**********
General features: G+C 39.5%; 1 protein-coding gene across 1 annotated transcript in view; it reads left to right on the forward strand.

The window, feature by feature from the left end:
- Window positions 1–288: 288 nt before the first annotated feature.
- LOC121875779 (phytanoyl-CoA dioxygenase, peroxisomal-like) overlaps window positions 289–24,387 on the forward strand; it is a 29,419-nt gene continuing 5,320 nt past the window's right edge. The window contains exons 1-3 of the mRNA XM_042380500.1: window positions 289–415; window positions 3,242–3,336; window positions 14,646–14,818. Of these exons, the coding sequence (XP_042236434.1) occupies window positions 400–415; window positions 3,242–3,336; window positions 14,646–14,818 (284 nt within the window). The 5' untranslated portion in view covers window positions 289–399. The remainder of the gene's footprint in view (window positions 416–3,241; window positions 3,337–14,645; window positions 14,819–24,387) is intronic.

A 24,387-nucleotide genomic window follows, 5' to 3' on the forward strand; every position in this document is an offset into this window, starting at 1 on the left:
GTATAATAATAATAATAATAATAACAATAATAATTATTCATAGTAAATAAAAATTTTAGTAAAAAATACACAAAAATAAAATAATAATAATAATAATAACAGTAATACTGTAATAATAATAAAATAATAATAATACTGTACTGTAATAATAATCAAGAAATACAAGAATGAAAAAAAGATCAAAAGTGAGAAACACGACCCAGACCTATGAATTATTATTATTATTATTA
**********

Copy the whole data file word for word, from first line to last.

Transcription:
General features: G+C 39.5%; 1 protein-coding gene across 1 annotated transcript in view; it reads left to right on the forward strand.

The window, feature by feature from the left end:
- Window positions 1–288: 288 nt before the first annotated feature.
- LOC121875779 (phytanoyl-CoA dioxygenase, peroxisomal-like) overlaps window positions 289–24,387 on the forward strand; it is a 29,419-nt gene continuing 5,320 nt past the window's right edge. The window contains exons 1-3 of the mRNA XM_042380500.1: window positions 289–415; window positions 3,242–3,336; window positions 14,646–14,818. Of these exons, the coding sequence (XP_042236434.1) occupies window positions 400–415; window positions 3,242–3,336; window positions 14,646–14,818 (284 nt within the window). The 5' untranslated portion in view covers window positions 289–399. The remainder of the gene's footprint in view (window positions 416–3,241; window positions 3,337–14,645; window positions 14,819–24,387) is intronic.

A 24,387-nucleotide genomic window follows, 5' to 3' on the forward strand; every position in this document is an offset into this window, starting at 1 on the left:
GTATAATAATAATAATAATAATAACAATAATAATTATTCATAGTAAATAAAAATTTTAGTAAAAAATACACAAAAATAAAATAATAATAATAATAATAACAGTAATACTGTAATAATAATAAAATAATAATAATACTGTACTGTAATAATAATCAAGAAATACAAGAATGAAAAAAAGATCAAAAGTGAGAAACACGACCCAGACCTATGAATTATTATTATTATTATTA